Fast-moving Amazon is pushing for slow-growing chickens, which animal rights organisations think are more humanely reared – but they may wind up costing customers more.
In a bow to a prominent animal-welfare group supported by Amazon-owned Whole Foods Market, the US poultry business will increase production of the birds, which are reported to have fewer health difficulties.
On Wednesday, the Global Animal Partnership presented a list of 11 chicken breeds that fulfil its certification standards. The current list is down from 27 breeds. GAP claims that top-tier firms like as Chipotle and Popeyes Louisiana Chicken have signed on to its “better chicken” plan, which they have vowed to implement by 2026.
GAP believes that meat buyers will be prepared to pay a premium price for goods raised in a more ethical manner, and that other corporations will ultimately follow suit.
The group did not provide an estimate of how much more such birds would cost than routinely produced ones, but the National Chicken Council says slow-growth hens — which take 81 days to develop vs 48 for commercially produced ones — are normally three times more costly. According to current government statistics, a standard fresh whole chicken costs roughly $1.53 per pound.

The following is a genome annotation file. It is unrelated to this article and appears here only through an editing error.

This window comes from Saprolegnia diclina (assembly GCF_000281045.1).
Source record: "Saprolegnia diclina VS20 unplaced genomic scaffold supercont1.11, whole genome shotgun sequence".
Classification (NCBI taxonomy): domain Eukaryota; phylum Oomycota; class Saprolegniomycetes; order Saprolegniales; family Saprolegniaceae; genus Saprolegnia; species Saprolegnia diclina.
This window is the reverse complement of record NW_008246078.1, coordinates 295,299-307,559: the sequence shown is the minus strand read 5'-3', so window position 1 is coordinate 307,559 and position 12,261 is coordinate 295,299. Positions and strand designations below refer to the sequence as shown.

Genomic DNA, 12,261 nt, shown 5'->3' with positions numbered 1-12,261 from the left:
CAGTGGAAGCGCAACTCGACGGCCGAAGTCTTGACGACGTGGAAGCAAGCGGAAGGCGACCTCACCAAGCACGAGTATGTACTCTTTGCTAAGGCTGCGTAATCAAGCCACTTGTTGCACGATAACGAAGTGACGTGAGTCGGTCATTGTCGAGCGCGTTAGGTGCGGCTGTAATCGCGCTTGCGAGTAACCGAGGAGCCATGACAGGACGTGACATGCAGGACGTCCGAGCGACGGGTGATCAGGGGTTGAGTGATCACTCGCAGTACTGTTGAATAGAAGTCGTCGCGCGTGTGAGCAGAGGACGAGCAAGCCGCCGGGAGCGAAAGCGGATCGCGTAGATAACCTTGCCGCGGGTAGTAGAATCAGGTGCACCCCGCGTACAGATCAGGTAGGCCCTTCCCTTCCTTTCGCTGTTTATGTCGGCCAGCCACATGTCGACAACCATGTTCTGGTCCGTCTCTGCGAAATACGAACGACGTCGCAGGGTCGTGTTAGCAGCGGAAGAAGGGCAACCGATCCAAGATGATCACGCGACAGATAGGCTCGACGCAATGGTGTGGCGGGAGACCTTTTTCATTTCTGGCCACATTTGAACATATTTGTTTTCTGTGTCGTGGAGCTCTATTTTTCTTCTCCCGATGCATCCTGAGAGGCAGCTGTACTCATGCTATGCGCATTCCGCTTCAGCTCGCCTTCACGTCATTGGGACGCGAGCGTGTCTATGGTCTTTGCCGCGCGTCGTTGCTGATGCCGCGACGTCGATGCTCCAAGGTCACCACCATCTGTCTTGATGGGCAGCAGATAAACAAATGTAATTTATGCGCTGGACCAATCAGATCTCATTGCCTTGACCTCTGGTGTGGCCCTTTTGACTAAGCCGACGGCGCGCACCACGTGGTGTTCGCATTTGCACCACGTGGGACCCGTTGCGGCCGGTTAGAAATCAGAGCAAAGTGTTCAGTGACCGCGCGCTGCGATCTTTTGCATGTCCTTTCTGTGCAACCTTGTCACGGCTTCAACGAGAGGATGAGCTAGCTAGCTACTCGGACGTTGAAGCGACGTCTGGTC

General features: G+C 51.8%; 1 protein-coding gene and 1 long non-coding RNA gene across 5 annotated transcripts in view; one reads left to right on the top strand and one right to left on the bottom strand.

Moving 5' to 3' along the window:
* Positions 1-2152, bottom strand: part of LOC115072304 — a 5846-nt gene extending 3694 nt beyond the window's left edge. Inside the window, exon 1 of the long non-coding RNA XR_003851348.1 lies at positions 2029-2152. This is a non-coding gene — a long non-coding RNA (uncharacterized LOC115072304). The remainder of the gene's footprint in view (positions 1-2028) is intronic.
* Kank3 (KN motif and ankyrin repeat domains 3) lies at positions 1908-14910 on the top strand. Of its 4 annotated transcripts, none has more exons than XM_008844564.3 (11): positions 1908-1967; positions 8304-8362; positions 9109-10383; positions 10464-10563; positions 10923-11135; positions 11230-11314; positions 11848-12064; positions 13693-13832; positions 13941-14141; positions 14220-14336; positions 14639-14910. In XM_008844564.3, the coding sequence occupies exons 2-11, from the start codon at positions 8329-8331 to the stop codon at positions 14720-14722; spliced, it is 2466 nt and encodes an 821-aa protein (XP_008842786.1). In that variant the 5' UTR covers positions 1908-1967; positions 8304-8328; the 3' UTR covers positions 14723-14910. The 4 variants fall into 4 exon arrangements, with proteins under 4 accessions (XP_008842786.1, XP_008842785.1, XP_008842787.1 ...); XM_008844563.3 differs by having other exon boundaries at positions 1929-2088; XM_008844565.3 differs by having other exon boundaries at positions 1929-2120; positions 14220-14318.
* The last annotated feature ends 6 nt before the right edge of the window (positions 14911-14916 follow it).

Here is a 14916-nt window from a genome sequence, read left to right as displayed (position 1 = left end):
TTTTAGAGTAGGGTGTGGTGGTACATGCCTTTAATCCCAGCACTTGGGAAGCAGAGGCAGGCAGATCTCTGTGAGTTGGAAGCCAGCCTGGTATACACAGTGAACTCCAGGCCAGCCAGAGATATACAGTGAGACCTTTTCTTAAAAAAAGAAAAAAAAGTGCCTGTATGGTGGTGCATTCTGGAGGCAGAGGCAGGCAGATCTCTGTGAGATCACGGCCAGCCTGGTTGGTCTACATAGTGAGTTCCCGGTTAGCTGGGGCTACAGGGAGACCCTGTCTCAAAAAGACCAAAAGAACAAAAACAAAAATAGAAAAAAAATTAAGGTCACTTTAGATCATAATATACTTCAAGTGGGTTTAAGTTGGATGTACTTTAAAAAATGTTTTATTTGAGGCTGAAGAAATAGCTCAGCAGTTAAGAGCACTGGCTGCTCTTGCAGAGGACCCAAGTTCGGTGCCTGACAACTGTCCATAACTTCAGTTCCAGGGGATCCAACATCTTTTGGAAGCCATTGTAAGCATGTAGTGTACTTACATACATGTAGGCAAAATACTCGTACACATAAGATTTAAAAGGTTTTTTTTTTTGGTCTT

Slow-growth chickens, which take 81 days to develop vs 48 days for conventionally produced chickens, are often three times more costly, according to the National Chicken Council.
Getty Images, LightRocket
The push toward new options is hampered by difficulties such as the greater cost of supermarket food, which has been exacerbated by record levels of inflation in the United States.
According to the Labor Department, the price of meat, poultry, and fish has risen by over 12% since October of last year. Since immediately before the onset of the COVID-19 outbreak early last year, the price of chicken alone has increased by 15%.
Chickens have not only grown more costly, but they have also become more rare. The market is experiencing a chicken scarcity as a result of an increase in restaurant dining demand. Furthermore, the supply of chickens was disrupted by many meat factory shutdowns caused by COVID-19 infections among personnel.